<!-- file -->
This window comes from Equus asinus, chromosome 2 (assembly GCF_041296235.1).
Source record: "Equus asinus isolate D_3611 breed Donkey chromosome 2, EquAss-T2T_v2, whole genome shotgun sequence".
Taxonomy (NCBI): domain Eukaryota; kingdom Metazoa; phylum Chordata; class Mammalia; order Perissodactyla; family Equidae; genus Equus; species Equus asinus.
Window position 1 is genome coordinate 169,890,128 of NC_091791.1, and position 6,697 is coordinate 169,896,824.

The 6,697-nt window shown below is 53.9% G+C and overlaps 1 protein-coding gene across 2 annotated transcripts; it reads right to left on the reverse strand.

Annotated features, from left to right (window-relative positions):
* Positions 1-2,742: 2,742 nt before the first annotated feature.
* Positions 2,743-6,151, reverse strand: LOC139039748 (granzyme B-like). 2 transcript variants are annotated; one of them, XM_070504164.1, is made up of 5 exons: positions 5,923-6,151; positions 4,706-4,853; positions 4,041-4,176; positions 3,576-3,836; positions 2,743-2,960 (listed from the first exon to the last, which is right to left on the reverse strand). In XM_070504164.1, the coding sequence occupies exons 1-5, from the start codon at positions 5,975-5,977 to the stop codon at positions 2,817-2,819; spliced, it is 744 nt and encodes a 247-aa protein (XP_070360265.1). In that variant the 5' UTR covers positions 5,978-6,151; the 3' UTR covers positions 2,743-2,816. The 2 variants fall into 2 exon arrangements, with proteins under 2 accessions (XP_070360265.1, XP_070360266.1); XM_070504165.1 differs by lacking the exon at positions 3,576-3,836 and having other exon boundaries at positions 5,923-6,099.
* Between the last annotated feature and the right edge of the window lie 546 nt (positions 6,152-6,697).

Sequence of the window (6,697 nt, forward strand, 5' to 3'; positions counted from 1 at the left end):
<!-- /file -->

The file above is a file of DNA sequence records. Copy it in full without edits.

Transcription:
This window comes from Equus asinus, chromosome 2 (assembly GCF_041296235.1).
Source record: "Equus asinus isolate D_3611 breed Donkey chromosome 2, EquAss-T2T_v2, whole genome shotgun sequence".
Taxonomy (NCBI): domain Eukaryota; kingdom Metazoa; phylum Chordata; class Mammalia; order Perissodactyla; family Equidae; genus Equus; species Equus asinus.
Window position 1 is genome coordinate 169,890,128 of NC_091791.1, and position 6,697 is coordinate 169,896,824.

The 6,697-nt window shown below is 53.9% G+C and overlaps 1 protein-coding gene across 2 annotated transcripts; it reads right to left on the reverse strand.

Annotated features, from left to right (window-relative positions):
* Positions 1-2,742: 2,742 nt before the first annotated feature.
* Positions 2,743-6,151, reverse strand: LOC139039748 (granzyme B-like). 2 transcript variants are annotated; one of them, XM_070504164.1, is made up of 5 exons: positions 5,923-6,151; positions 4,706-4,853; positions 4,041-4,176; positions 3,576-3,836; positions 2,743-2,960 (listed from the first exon to the last, which is right to left on the reverse strand). In XM_070504164.1, the coding sequence occupies exons 1-5, from the start codon at positions 5,975-5,977 to the stop codon at positions 2,817-2,819; spliced, it is 744 nt and encodes a 247-aa protein (XP_070360265.1). In that variant the 5' UTR covers positions 5,978-6,151; the 3' UTR covers positions 2,743-2,816. The 2 variants fall into 2 exon arrangements, with proteins under 2 accessions (XP_070360265.1, XP_070360266.1); XM_070504165.1 differs by lacking the exon at positions 3,576-3,836 and having other exon boundaries at positions 5,923-6,099.
* Between the last annotated feature and the right edge of the window lie 546 nt (positions 6,152-6,697).

Sequence of the window (6,697 nt, forward strand, 5' to 3'; positions counted from 1 at the left end):